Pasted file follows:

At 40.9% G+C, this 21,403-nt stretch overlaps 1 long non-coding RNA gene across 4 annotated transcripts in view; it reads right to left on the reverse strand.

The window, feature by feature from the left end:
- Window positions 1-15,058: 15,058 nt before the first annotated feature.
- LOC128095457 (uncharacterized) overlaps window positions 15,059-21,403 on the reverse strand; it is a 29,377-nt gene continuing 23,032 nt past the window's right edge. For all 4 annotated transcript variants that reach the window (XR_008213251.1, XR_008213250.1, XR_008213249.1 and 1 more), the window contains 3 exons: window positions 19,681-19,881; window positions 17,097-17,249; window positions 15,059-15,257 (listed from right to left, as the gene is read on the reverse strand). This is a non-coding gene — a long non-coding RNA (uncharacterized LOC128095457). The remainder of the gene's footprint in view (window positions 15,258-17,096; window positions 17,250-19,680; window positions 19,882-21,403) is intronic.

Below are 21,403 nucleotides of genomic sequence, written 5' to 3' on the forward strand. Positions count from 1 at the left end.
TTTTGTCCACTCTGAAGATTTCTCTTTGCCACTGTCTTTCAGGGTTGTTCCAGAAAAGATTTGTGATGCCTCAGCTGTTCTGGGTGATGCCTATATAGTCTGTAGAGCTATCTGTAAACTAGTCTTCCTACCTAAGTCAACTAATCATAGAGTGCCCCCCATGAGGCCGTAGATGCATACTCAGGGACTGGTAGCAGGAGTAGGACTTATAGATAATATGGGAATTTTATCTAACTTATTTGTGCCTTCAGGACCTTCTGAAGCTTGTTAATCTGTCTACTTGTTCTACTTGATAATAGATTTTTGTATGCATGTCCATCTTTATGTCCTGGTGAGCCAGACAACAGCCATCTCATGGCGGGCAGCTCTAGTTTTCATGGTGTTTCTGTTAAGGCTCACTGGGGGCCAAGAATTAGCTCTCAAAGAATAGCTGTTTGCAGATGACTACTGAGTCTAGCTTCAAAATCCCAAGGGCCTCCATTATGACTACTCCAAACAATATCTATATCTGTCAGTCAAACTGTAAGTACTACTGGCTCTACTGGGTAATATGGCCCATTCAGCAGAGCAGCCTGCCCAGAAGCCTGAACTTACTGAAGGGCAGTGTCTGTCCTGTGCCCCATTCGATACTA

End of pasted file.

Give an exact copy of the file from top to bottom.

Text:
At 40.9% G+C, this 21,403-nt stretch overlaps 1 long non-coding RNA gene across 4 annotated transcripts in view; it reads right to left on the reverse strand.

The window, feature by feature from the left end:
- Window positions 1-15,058: 15,058 nt before the first annotated feature.
- LOC128095457 (uncharacterized) overlaps window positions 15,059-21,403 on the reverse strand; it is a 29,377-nt gene continuing 23,032 nt past the window's right edge. For all 4 annotated transcript variants that reach the window (XR_008213251.1, XR_008213250.1, XR_008213249.1 and 1 more), the window contains 3 exons: window positions 19,681-19,881; window positions 17,097-17,249; window positions 15,059-15,257 (listed from right to left, as the gene is read on the reverse strand). This is a non-coding gene — a long non-coding RNA (uncharacterized LOC128095457). The remainder of the gene's footprint in view (window positions 15,258-17,096; window positions 17,250-19,680; window positions 19,882-21,403) is intronic.

Below are 21,403 nucleotides of genomic sequence, written 5' to 3' on the forward strand. Positions count from 1 at the left end.
TTTTGTCCACTCTGAAGATTTCTCTTTGCCACTGTCTTTCAGGGTTGTTCCAGAAAAGATTTGTGATGCCTCAGCTGTTCTGGGTGATGCCTATATAGTCTGTAGAGCTATCTGTAAACTAGTCTTCCTACCTAAGTCAACTAATCATAGAGTGCCCCCCATGAGGCCGTAGATGCATACTCAGGGACTGGTAGCAGGAGTAGGACTTATAGATAATATGGGAATTTTATCTAACTTATTTGTGCCTTCAGGACCTTCTGAAGCTTGTTAATCTGTCTACTTGTTCTACTTGATAATAGATTTTTGTATGCATGTCCATCTTTATGTCCTGGTGAGCCAGACAACAGCCATCTCATGGCGGGCAGCTCTAGTTTTCATGGTGTTTCTGTTAAGGCTCACTGGGGGCCAAGAATTAGCTCTCAAAGAATAGCTGTTTGCAGATGACTACTGAGTCTAGCTTCAAAATCCCAAGGGCCTCCATTATGACTACTCCAAACAATATCTATATCTGTCAGTCAAACTGTAAGTACTACTGGCTCTACTGGGTAATATGGCCCATTCAGCAGAGCAGCCTGCCCAGAAGCCTGAACTTACTGAAGGGCAGTGTCTGTCCTGTGCCCCATTCGATACTA